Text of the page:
South Africa’s government needs to introduce further reforms to improve the ease of doing business in South Africa or risk losing out on valuable skills and competition, says Massmart group chairman Kuseni Dlamini.
Writing in the group’s latest annual report, Dlamini noted recent positive developments in the electricity sector that will allow private sector organisations to produce up to 100MW of power. He added that the move to auction spectrum is key to positioning South Africa in a digitalised global economy.
“These are encouraging signs; however, there is still more work to be done, in particular in unlocking the full potential of our tourism market by making it easier for tourists wishing to visit South Africa to access visas. We are located some distance from the centres of global economic activity, and we, therefore, need to make every effort to make it easy for people to visit our country.
“If South Africa is to grow and prosper and our companies are to be globally competitive, we need access to scarce talent. We therefore also need to make the visa process for people wishing to work in South Africa easier and more user friendly.”
Dlamini noted that South Africa still faces challenges with its state-owned entities (SOEs), such as Eskom and Transnet, which drag the economy.
“We need serious and urgent action from Government to fix our SOEs. They play a key role in South Africa’s ability to be globally competitive. When they are not operating optimally, it negatively impacts job creation, economic growth, our GDP and foreign exchange earnings.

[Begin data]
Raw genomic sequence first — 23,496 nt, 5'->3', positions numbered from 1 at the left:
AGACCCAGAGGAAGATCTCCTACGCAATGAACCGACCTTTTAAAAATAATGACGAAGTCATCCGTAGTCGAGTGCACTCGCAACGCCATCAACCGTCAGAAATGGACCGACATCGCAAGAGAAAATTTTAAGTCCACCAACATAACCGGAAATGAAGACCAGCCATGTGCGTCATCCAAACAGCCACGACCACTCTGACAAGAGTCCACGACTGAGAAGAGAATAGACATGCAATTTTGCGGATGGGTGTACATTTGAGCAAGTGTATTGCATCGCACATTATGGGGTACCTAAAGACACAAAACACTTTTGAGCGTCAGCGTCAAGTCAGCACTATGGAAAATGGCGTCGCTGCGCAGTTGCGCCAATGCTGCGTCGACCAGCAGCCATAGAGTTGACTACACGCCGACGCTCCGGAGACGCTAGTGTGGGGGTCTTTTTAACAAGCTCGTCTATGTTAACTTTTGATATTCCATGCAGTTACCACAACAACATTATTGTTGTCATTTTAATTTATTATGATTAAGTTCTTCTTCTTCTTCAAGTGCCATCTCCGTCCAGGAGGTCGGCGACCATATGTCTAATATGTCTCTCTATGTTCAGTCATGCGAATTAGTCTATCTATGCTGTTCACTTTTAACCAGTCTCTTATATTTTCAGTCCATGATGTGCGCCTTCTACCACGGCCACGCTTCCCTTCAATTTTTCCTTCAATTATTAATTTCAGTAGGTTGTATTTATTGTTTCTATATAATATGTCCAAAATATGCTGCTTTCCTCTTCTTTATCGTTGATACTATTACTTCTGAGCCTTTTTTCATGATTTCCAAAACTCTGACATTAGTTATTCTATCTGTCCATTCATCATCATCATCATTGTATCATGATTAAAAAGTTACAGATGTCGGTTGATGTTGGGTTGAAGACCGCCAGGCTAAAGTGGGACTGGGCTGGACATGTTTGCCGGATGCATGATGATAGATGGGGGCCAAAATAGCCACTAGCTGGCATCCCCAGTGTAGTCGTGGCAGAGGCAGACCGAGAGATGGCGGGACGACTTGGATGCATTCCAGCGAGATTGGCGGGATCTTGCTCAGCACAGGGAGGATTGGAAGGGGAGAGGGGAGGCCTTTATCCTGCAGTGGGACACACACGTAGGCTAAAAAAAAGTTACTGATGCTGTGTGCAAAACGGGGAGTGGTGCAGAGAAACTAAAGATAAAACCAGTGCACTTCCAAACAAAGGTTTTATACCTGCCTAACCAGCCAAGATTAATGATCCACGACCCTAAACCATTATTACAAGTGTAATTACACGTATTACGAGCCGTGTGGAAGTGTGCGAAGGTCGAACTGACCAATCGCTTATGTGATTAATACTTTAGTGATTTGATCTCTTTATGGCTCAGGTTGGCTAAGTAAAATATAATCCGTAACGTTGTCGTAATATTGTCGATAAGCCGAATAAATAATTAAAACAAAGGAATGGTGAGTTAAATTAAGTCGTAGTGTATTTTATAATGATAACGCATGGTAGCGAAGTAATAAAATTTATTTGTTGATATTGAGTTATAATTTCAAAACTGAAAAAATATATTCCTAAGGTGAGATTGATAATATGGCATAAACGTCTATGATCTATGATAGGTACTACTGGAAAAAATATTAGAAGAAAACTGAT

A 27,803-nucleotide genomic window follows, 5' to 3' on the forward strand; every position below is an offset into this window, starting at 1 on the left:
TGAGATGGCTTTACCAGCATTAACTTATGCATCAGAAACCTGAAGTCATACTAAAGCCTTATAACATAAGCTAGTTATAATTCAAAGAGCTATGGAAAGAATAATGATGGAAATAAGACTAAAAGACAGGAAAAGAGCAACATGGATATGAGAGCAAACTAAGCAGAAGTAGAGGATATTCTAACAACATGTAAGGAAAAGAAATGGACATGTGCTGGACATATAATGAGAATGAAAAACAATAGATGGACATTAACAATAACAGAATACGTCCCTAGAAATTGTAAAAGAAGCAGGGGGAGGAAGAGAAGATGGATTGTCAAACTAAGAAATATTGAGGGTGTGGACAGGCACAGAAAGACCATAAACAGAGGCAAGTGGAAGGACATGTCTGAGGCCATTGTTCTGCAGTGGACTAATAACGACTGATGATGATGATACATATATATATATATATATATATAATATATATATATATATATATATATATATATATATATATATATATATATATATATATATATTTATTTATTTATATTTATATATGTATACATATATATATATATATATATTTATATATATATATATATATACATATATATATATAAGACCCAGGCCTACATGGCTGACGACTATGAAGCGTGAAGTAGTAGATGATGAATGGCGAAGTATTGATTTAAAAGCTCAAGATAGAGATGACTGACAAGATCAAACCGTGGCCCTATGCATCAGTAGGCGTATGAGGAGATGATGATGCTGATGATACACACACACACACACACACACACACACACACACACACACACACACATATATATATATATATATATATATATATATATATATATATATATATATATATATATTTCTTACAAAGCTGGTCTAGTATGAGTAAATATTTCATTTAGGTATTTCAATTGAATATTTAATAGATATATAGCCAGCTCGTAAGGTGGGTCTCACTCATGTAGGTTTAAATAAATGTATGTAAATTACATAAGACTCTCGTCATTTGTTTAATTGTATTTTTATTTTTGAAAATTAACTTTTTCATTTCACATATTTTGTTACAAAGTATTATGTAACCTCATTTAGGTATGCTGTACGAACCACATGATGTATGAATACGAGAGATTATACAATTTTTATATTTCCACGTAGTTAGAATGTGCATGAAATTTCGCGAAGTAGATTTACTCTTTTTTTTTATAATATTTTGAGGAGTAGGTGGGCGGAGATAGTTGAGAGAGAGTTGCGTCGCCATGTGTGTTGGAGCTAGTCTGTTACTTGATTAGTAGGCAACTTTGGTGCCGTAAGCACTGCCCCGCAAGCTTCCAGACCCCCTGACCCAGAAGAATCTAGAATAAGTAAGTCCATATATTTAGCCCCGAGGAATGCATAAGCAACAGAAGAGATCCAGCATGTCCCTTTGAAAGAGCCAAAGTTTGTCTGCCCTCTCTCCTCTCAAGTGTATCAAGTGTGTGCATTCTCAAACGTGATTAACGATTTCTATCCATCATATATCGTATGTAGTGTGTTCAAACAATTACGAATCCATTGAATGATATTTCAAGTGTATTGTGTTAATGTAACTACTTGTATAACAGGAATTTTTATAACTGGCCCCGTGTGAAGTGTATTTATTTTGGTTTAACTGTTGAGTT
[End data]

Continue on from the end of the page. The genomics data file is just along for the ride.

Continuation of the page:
“Fixing them is the key to South Africa’s economic growth. The water crisis and the ineffectiveness of our Water Boards is another issue that urgently needs to be addressed by government, as does infrastructure. Now is the time for action, not nice words. We need tangible progress.”
Service delivery failing
Dlamini warned that South Africa is also falling behind in its service delivery at the local government level.
“We need to build more capacity at a local government level because business operations are impacted by the performance of local government.
“We need to ensure that the councils, mayors, municipalities and the metros are all fit for purpose and the future, that they run efficiently, there is no corruption and that we have qualified, competent, capable and willing people who can run world-class municipalities, which is ultimately where economic activity takes place.”
From a national perspective, South Africa needs to reprioritise the need to build capacity at the local government level, Dlamini said.
“South Africa is a country of such incredible potential, but this potential will only be realised if all of us work together to create the conditions that allow for our mutual success.”
Massmart, the owner of Makro and Game in South Africa, reported a 65% decline in headline earnings per share for the 52-weeks ending in December 2021, to a loss of 705.5 cents per share, while the group reported a loss for the year of R2.2 billion, from R1.75 billion before.
Massmart said that total group sales for the 52-weeks ended 26 December 2021 of R84.9 billion represented a 1.9% decrease compared to the same period in 2020, while comparable-store sales grew by 1.7% over the same period. The group again decided against a dividend declaration for the period.
It said that it generated a trading profit of R195.4 million, despite the severe impact of civil unrest. This was achieved through a partial offset of the civil unrest losses by insurance proceeds and by delivering a 1.2% sustainable decrease in expenses.